Archive for the 'Consumer Bankruptcy' Category


Casey Anthony Story For Sale In Bankruptcy

Noted non-murderer (just like OJ) Casey Anthony filed for Chapter 7 bankruptcy in January of 2013.  She listed nearly $800,000 in debt and is currently making no money.

Even though she lists no source of income, the Trustee thinks she has something of value and wants to auction it for the benefit of creditors…………her life story.  Exclusive rights to Anthony’s life story including her “version of the facts, her thoughts and impressions of whatever nature, in so far as these pertain to her childhood, the disappearance and death of her daughter…her subsequent arrest…” etc.

So far the reported offers have been $10,000 and $12,000.  Why so little?  This seemed to be a big case at the time.  It’s possible that in this 24 hour news cycle world there is no large demand for stories we know so much about.  Maybe the perception is that Anth0ny is guilty and no one wants to tell the life story of a child murderer even if she was acquitted. A 2011 poll voted Anthony the most hated person in America beating out such then-celebs as the Octomom and Paris Hilton and yes, even O.J. Simpson.

There does seem to be a good deal of Anthony’s story to tell: there were allegations of sexual abuse by Anthony’s father, George, which came up during the trial; what exactly happened and what was Anthony thinking during the  31 days between when her daughter, Caylee, went missing and when her disappearance was reported to the authorities; her time in jail and what her life has been like since being acquitted.

Then there is the question of whether the Trustee in the case even has the authority to sell her life story since, by all accounts, it has never been done before.  We’ll see if the court in the case allows the sale and if a sale occurs.  Anthony’s trustee and her attorneys brought the issue before federal bankruptcy Judge K. Rodney May in Tampa, Fla.,  on April 9, 2013, who decided he would make a decision 30 days from now on whether the worldwide exclusive rights to her life story can be auctioned off for cash.  One bidder reportedly wants to buy the rights so her story never gets told, the second wishes to use the rights for their entertainment value.

Contact the Zarcone Law Firm today at 619-800-3082 for a FREE no obligation consultation.


Intro to Bankruptcy

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Property and Asset seizures to collect federal student loans

Federal student loan collection power have grown so much over time that the government rarely sues borrowers, opting instead for an array of extra-judicial collection tools.

Tax Refund Offsets

The tax refund offset program involves a blanket seizure of almost all tax refunds due to debtors who are in default on their student loans.  Amounts offset may include “special” payments such as economic stimulus refunds.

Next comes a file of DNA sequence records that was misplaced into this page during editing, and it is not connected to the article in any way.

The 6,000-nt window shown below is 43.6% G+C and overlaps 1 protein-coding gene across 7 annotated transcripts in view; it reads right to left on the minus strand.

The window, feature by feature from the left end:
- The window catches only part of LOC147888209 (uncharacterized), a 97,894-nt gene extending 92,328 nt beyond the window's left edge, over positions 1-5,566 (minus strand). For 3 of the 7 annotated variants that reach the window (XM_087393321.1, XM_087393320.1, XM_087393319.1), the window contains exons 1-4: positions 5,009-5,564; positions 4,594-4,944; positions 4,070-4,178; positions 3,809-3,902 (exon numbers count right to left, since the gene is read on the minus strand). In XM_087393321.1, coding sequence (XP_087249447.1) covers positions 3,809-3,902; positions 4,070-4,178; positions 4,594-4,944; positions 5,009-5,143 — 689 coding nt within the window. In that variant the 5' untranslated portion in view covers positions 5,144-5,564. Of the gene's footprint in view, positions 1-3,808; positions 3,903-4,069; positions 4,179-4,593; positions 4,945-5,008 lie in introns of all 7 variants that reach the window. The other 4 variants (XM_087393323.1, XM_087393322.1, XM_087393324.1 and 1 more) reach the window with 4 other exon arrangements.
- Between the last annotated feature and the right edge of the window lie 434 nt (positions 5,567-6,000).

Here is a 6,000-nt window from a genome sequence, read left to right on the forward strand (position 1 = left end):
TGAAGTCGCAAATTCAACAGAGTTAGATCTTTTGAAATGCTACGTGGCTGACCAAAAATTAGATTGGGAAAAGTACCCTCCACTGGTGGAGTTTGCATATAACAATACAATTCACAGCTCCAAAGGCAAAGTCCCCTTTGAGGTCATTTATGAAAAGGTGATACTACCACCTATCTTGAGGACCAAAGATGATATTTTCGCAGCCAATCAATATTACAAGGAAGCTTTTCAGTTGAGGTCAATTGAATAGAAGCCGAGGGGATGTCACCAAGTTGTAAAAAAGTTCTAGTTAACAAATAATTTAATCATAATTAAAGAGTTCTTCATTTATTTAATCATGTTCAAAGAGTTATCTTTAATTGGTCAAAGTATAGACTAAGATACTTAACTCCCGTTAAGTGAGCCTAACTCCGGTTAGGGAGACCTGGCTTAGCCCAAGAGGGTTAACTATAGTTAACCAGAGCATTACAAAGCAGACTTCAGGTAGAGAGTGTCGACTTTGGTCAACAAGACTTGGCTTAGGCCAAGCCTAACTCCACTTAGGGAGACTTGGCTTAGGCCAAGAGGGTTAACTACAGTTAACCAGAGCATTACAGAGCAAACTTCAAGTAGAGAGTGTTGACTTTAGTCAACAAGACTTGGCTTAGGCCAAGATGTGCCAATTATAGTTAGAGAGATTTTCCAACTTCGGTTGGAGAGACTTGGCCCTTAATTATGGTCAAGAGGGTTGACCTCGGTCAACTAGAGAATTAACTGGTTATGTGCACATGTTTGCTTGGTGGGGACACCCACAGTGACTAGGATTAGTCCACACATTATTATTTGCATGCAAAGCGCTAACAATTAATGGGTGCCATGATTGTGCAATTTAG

Bankruptcy and Tax Offsets

Filing a personal bankruptcy petition before the offset activates the United States Bankruptcy Code automatic stay provision.  The stay prohibits virtually all actions against the debtor’s property, including intercepts of owed tax refunds based on a student loan default.

Non-Judicial Wage Garnishment

Both the Higher Education Act and the Debt Collection Improvement Act authorize administrative wage garnishment.  This means you can have your wages garnished without having a judgment entered against you.  You can have up to 15% of your disposable pay garnished for default on a student loan.  Guaranty agencies can also garnish your wages.

Seizure of Federal Benefits

You can also have your federal benefits offset.  Offset is explicitly allowed against Social Security benefits for instance.

If you are in default on your student loans, please contact the Zarcone Law Firm at 619-800-3082 for a FREE consultation.


creditor harassment – how to end it

Under the law, threatening violence, using obscene language and calling persistently with the intent to irritate/annoy amounts to harassment. Also, calling home at odd hours or at work place if there has been a notification to not do so or even calling up relatives or friends without your permission can all amount to harassment.

What Can be Done to End to Harassment?

Attempt to engage the creditor before anything else, unless you have a strong feeling that the person may not be pleasant. Explain the reasons for your default, and try to reason with them and ask for payment extensions or payment options, or present any payment plans you believe will be feasible.

As much as one would hope reason and logic can win the battle, the fact is that more often that not, it will not work this way. Debt collectors will almost certainly live up to the stereotype of being unreasonable, difficult people. The next option you, as a debtor, have is to file for bankruptcy. Bankruptcy will ensure that all debt collection actions (including phone calls), ethical or otherwise, come to an immediate end. As soon as you file for bankruptcy all creditors and bill collectors must immediately end their collection efforts. Once you’ve filed for bankruptcy, both the Bankruptcy Court and the attorney will notify all creditors of your bankruptcy through the mail. In the meanwhile, since this could take a week or so to reach them, you can also notify them in case you get a call, or a creditor comes ringing your doorbell.

Legal Remedies in lieu of Bankruptcy?

The Fair Debt Collection Practices Act provides the consumer with legal remedies against creditors who violate its provisions. The federal Fair Debt Collections Practices

Act (FDCPA ) prohibits a collection agency from engaging in many kinds of activities.

(15 U.S.C. §§ 1692 and following.) If a collection agency violates the law, you have the right to sue the agency. If the creditor that hired the agency was involved in the unlawful conduct, you may also be able to sue the creditor. If the behavior is truly outrageous, the creditor may waive the debt and remove the negative marks from your credit report in exchange for your agreement not to sue.

Under the FDCPA , a collection agency cannot legally engage in any of the following activities.

1. Communications with third parties.

2. A collection agent cannot contact you:

• at an unusual or inconvenient time or place—the debt collector must assume that calls before 8 a.m. and after 9 p.m. are inconvenient unless the collector knows otherwise, or

• at work, if the collector knows that your employer prohibits you from receiving collections calls at work.  If you are contacted at work, tell the collector that your boss prohibits such calls.

3. Harassment or abuse.  A collection agent cannot engage in conduct meant to harass, oppress, or abuse you. The agent cannot:

• use or threaten to use violence or harm you, another person, or your or another person’s reputation or property

• use obscene, profane, or abusive language

• publish your name as a person who doesn’t pay bills, such as in a “deadbeats” list